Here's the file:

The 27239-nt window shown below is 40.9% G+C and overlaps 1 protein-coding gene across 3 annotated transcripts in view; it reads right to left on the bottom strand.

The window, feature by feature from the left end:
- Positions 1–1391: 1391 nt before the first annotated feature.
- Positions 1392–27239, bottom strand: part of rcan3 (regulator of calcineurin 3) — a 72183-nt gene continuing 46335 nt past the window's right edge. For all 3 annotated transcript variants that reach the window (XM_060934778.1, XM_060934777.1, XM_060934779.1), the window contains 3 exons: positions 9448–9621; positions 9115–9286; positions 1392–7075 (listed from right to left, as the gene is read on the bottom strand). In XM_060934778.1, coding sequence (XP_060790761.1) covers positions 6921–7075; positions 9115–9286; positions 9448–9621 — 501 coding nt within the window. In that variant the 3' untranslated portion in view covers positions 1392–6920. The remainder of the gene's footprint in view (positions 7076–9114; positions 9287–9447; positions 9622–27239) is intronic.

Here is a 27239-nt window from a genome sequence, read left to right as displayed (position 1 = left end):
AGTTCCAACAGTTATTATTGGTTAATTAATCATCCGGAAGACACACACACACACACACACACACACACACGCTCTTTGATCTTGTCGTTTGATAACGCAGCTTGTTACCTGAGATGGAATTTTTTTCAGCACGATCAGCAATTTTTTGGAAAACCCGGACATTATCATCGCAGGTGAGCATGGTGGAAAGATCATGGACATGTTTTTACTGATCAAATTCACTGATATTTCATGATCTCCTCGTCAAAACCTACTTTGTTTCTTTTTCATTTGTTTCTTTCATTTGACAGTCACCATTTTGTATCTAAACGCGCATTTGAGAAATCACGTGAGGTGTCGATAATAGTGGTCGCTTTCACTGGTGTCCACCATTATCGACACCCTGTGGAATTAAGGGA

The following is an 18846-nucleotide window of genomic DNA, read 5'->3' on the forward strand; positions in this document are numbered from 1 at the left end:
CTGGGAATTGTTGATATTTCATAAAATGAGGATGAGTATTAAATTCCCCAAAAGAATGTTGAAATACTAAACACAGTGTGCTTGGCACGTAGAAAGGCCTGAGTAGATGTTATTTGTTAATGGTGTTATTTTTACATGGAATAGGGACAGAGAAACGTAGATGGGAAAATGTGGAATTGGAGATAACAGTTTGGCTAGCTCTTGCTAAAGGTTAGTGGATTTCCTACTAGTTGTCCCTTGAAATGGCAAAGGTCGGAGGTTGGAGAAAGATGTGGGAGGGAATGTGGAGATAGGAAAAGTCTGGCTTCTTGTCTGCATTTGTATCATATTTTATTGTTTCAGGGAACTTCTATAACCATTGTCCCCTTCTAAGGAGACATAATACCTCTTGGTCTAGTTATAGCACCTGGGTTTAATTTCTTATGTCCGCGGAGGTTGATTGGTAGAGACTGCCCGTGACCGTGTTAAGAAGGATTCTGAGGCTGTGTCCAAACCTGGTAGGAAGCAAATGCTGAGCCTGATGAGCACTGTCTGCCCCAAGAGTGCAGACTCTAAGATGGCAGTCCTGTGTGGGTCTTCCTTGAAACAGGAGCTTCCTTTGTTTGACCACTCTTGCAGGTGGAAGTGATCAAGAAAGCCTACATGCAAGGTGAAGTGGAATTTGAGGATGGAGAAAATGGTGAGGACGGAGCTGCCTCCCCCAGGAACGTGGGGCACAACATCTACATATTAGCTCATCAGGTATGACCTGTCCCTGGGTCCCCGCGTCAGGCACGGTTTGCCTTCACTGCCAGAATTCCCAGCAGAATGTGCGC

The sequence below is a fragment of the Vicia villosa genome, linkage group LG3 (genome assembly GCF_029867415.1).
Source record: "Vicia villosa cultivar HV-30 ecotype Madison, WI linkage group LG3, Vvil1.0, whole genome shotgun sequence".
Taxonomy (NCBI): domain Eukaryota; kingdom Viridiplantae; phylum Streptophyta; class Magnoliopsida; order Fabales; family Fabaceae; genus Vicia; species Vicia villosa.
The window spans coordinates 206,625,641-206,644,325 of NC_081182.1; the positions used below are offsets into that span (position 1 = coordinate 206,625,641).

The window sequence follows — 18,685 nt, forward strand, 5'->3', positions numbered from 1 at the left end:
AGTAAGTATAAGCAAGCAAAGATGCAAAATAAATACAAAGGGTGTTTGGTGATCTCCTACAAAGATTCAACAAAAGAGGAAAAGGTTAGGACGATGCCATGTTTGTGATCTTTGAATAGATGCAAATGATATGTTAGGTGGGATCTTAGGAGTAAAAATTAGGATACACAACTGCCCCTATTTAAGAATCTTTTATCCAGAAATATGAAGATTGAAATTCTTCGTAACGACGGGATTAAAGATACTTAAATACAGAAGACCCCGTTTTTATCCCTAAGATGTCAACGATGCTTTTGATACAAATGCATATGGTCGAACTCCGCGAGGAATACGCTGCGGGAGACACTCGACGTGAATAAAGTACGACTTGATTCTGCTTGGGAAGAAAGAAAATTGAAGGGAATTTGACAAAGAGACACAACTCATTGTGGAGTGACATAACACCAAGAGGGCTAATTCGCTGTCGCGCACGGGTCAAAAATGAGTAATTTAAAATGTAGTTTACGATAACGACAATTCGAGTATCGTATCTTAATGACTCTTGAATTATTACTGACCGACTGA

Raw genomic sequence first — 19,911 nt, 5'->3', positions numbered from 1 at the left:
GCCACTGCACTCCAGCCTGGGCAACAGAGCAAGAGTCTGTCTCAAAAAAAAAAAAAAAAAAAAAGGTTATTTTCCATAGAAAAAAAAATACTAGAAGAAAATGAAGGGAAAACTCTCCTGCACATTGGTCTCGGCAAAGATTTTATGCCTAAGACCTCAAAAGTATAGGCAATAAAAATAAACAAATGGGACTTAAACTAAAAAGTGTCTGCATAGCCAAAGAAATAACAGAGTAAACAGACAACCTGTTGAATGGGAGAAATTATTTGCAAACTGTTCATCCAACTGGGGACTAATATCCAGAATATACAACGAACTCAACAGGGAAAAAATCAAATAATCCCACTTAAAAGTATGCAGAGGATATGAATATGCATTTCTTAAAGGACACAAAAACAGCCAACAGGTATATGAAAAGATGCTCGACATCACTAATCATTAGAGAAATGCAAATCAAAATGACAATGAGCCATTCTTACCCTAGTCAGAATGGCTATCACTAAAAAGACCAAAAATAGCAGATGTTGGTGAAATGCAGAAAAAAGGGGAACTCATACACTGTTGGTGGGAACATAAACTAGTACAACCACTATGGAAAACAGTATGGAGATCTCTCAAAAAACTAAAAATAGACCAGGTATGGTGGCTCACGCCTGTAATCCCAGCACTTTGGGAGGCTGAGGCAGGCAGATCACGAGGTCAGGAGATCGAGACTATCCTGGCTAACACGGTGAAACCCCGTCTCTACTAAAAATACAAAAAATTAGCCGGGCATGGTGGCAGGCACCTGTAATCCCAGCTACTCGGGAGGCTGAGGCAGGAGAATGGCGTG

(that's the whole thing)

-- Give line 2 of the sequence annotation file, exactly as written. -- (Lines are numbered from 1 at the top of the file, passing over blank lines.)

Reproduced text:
The window, feature by feature from the left end: